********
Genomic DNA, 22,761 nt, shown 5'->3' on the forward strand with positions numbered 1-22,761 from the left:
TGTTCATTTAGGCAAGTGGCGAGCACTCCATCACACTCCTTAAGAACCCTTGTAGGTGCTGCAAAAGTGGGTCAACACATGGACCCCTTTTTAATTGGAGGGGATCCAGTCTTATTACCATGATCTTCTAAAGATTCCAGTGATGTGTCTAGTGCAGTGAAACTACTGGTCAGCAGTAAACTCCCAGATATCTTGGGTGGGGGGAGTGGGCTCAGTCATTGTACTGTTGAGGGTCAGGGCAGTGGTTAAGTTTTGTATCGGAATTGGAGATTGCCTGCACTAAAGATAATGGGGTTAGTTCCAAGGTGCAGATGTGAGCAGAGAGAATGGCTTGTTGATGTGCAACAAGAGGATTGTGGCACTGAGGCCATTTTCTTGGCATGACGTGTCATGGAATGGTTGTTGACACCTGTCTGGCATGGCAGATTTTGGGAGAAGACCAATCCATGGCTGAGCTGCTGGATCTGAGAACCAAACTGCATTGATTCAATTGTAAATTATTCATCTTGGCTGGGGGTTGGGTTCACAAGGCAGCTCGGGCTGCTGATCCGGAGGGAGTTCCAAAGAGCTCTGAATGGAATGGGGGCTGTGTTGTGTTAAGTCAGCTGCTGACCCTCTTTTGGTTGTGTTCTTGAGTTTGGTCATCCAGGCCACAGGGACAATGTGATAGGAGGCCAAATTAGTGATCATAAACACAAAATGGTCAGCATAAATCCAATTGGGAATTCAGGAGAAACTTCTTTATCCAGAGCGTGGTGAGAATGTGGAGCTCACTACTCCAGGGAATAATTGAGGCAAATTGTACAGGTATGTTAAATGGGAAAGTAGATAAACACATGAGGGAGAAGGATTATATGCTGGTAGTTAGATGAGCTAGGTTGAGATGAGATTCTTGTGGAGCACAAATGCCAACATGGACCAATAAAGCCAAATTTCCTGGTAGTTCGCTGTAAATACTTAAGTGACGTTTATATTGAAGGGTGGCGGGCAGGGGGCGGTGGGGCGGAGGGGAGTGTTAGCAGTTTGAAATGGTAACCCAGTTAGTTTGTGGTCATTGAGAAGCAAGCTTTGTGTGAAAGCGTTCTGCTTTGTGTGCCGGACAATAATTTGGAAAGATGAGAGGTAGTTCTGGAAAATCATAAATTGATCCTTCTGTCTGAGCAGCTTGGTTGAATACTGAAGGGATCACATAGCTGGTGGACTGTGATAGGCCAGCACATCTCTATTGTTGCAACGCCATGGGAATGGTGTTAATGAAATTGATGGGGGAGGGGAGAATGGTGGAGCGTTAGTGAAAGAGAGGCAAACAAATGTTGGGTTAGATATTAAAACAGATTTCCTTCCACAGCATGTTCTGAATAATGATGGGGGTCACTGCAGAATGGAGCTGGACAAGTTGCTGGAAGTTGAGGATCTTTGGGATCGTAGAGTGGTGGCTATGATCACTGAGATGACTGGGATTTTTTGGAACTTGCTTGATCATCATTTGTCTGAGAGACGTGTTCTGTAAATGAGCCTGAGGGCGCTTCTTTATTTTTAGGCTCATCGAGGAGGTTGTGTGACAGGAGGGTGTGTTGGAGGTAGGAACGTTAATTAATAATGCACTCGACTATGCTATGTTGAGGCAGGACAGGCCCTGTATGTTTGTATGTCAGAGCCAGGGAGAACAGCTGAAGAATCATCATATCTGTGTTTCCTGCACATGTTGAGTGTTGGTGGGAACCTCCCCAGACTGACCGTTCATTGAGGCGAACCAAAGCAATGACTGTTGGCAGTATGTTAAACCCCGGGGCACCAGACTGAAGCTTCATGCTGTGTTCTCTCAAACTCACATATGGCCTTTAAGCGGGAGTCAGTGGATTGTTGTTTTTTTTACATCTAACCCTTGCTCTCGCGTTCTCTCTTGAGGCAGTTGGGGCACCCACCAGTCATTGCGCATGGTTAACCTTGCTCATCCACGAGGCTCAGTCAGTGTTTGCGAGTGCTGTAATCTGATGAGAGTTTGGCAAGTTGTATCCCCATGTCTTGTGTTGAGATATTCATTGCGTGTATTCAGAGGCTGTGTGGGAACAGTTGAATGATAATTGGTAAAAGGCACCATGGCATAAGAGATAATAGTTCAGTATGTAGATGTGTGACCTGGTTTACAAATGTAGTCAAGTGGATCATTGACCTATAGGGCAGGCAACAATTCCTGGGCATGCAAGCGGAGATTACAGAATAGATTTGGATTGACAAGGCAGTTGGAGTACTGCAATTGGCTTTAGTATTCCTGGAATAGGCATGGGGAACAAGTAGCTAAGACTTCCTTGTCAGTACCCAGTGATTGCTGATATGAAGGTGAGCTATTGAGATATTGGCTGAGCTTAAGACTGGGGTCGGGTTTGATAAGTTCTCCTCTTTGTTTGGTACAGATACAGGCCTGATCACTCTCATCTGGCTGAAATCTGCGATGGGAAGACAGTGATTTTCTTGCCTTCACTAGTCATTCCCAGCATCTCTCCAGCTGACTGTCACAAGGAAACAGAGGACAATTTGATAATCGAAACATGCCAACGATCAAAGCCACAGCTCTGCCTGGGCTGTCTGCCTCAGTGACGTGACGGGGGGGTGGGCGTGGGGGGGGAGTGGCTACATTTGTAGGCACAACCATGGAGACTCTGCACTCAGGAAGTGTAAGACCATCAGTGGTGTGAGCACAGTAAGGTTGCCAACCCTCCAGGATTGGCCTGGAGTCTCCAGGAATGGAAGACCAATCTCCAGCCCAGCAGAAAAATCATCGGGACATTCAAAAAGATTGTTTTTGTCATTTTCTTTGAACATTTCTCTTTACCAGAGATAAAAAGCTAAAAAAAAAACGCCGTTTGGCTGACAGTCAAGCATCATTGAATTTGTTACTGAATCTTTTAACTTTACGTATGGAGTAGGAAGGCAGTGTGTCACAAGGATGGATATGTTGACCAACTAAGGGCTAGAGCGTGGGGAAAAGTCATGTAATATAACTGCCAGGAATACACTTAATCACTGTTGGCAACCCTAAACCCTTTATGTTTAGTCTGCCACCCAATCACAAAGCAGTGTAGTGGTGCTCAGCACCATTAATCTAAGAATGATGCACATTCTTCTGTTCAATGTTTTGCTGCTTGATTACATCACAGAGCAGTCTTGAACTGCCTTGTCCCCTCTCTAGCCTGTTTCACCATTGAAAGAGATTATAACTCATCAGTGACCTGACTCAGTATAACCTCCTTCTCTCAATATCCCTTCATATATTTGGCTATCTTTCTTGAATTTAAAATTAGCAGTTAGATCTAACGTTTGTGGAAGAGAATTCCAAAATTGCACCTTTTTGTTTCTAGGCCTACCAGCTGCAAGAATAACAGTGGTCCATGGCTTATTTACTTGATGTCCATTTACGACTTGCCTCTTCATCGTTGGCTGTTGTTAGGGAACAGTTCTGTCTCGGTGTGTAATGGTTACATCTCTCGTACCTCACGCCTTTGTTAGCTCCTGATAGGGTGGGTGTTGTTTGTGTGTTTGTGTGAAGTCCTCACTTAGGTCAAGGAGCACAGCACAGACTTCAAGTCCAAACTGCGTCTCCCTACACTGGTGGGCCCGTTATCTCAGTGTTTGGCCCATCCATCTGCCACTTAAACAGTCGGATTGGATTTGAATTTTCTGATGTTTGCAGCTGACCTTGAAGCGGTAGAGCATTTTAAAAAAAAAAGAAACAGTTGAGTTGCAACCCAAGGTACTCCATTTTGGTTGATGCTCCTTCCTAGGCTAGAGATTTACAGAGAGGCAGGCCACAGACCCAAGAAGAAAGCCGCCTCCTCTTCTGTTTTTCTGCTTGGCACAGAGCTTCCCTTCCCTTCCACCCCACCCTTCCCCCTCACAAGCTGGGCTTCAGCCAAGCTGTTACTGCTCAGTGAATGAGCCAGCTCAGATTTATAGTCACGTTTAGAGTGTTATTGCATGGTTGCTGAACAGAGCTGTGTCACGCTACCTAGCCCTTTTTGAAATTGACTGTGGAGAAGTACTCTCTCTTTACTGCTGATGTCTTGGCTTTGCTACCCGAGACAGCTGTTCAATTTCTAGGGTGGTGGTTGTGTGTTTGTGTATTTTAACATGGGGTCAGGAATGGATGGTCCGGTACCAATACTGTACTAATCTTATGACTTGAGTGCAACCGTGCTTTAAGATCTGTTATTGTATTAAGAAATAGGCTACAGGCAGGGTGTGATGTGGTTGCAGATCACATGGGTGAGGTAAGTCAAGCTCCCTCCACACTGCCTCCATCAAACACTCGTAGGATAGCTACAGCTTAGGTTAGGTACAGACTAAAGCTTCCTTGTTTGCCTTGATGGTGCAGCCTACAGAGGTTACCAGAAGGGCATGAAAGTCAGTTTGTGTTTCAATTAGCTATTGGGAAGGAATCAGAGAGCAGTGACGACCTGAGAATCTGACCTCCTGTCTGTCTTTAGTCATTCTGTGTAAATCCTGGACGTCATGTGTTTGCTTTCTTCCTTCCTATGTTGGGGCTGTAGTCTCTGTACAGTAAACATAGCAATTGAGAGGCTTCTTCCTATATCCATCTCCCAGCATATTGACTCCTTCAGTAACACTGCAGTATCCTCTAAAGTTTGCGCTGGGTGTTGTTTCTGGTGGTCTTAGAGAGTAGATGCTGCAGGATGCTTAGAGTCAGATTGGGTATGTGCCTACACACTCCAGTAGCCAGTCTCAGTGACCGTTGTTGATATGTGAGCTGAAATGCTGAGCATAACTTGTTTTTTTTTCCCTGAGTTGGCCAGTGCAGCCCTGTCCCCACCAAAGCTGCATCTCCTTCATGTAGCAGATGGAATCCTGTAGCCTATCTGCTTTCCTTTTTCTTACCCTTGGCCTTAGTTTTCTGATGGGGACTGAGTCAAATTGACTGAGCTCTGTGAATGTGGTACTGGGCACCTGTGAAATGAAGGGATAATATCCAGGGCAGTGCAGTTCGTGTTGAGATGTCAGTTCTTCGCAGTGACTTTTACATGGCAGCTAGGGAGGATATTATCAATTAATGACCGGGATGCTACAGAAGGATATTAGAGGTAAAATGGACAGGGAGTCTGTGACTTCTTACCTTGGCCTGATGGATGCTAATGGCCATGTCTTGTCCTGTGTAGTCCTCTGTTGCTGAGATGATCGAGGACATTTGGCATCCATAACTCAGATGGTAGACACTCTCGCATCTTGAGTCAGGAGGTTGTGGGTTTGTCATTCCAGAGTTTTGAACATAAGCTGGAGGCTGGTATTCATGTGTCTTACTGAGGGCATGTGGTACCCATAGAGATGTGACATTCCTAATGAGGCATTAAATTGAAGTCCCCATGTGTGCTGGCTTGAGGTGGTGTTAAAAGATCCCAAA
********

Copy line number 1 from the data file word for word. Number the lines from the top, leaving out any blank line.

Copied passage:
Genomic DNA, 22,761 nt, shown 5'->3' on the forward strand with positions numbered 1-22,761 from the left: